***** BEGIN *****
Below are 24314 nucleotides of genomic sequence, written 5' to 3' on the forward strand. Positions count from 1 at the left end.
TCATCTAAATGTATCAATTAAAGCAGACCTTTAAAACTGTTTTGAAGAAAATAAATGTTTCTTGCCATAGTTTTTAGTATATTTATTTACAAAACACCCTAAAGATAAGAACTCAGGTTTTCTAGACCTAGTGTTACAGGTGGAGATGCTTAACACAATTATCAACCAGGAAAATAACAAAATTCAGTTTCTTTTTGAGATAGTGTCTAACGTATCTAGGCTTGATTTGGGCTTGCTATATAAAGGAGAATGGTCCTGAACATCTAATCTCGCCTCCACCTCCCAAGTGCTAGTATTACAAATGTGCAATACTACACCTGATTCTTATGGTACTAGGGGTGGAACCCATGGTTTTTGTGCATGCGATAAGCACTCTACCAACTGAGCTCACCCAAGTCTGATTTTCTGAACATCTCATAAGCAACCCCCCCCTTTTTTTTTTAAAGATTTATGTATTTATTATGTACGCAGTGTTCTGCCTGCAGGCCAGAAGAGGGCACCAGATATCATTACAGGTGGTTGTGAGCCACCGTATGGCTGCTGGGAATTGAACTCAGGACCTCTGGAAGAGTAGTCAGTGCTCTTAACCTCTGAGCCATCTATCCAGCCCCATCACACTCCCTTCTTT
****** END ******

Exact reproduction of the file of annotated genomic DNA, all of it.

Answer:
Below are 24314 nucleotides of genomic sequence, written 5' to 3' on the forward strand. Positions count from 1 at the left end.
TCATCTAAATGTATCAATTAAAGCAGACCTTTAAAACTGTTTTGAAGAAAATAAATGTTTCTTGCCATAGTTTTTAGTATATTTATTTACAAAACACCCTAAAGATAAGAACTCAGGTTTTCTAGACCTAGTGTTACAGGTGGAGATGCTTAACACAATTATCAACCAGGAAAATAACAAAATTCAGTTTCTTTTTGAGATAGTGTCTAACGTATCTAGGCTTGATTTGGGCTTGCTATATAAAGGAGAATGGTCCTGAACATCTAATCTCGCCTCCACCTCCCAAGTGCTAGTATTACAAATGTGCAATACTACACCTGATTCTTATGGTACTAGGGGTGGAACCCATGGTTTTTGTGCATGCGATAAGCACTCTACCAACTGAGCTCACCCAAGTCTGATTTTCTGAACATCTCATAAGCAACCCCCCCCTTTTTTTTTTAAAGATTTATGTATTTATTATGTACGCAGTGTTCTGCCTGCAGGCCAGAAGAGGGCACCAGATATCATTACAGGTGGTTGTGAGCCACCGTATGGCTGCTGGGAATTGAACTCAGGACCTCTGGAAGAGTAGTCAGTGCTCTTAACCTCTGAGCCATCTATCCAGCCCCATCACACTCCCTTCTTT